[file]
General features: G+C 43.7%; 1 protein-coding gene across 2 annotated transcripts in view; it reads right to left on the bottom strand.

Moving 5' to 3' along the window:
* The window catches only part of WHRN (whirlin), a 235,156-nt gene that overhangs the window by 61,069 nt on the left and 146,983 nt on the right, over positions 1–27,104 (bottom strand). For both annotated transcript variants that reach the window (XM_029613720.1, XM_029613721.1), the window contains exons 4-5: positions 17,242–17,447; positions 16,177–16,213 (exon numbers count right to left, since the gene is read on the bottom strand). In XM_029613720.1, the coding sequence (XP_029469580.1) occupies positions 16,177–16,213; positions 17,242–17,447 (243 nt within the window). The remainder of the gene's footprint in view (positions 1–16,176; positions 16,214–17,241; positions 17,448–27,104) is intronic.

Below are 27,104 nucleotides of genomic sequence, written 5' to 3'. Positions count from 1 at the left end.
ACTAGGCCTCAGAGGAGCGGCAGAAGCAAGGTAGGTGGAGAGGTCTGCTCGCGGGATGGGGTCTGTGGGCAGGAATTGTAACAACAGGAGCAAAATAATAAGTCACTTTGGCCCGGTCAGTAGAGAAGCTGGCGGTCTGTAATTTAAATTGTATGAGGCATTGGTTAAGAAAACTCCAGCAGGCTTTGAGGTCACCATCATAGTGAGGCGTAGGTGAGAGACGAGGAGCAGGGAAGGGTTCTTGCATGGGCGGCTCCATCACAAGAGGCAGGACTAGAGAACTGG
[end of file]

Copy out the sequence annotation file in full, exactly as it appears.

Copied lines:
General features: G+C 43.7%; 1 protein-coding gene across 2 annotated transcripts in view; it reads right to left on the bottom strand.

Moving 5' to 3' along the window:
* The window catches only part of WHRN (whirlin), a 235,156-nt gene that overhangs the window by 61,069 nt on the left and 146,983 nt on the right, over positions 1–27,104 (bottom strand). For both annotated transcript variants that reach the window (XM_029613720.1, XM_029613721.1), the window contains exons 4-5: positions 17,242–17,447; positions 16,177–16,213 (exon numbers count right to left, since the gene is read on the bottom strand). In XM_029613720.1, the coding sequence (XP_029469580.1) occupies positions 16,177–16,213; positions 17,242–17,447 (243 nt within the window). The remainder of the gene's footprint in view (positions 1–16,176; positions 16,214–17,241; positions 17,448–27,104) is intronic.

Below are 27,104 nucleotides of genomic sequence, written 5' to 3'. Positions count from 1 at the left end.
ACTAGGCCTCAGAGGAGCGGCAGAAGCAAGGTAGGTGGAGAGGTCTGCTCGCGGGATGGGGTCTGTGGGCAGGAATTGTAACAACAGGAGCAAAATAATAAGTCACTTTGGCCCGGTCAGTAGAGAAGCTGGCGGTCTGTAATTTAAATTGTATGAGGCATTGGTTAAGAAAACTCCAGCAGGCTTTGAGGTCACCATCATAGTGAGGCGTAGGTGAGAGACGAGGAGCAGGGAAGGGTTCTTGCATGGGCGGCTCCATCACAAGAGGCAGGACTAGAGAACTGG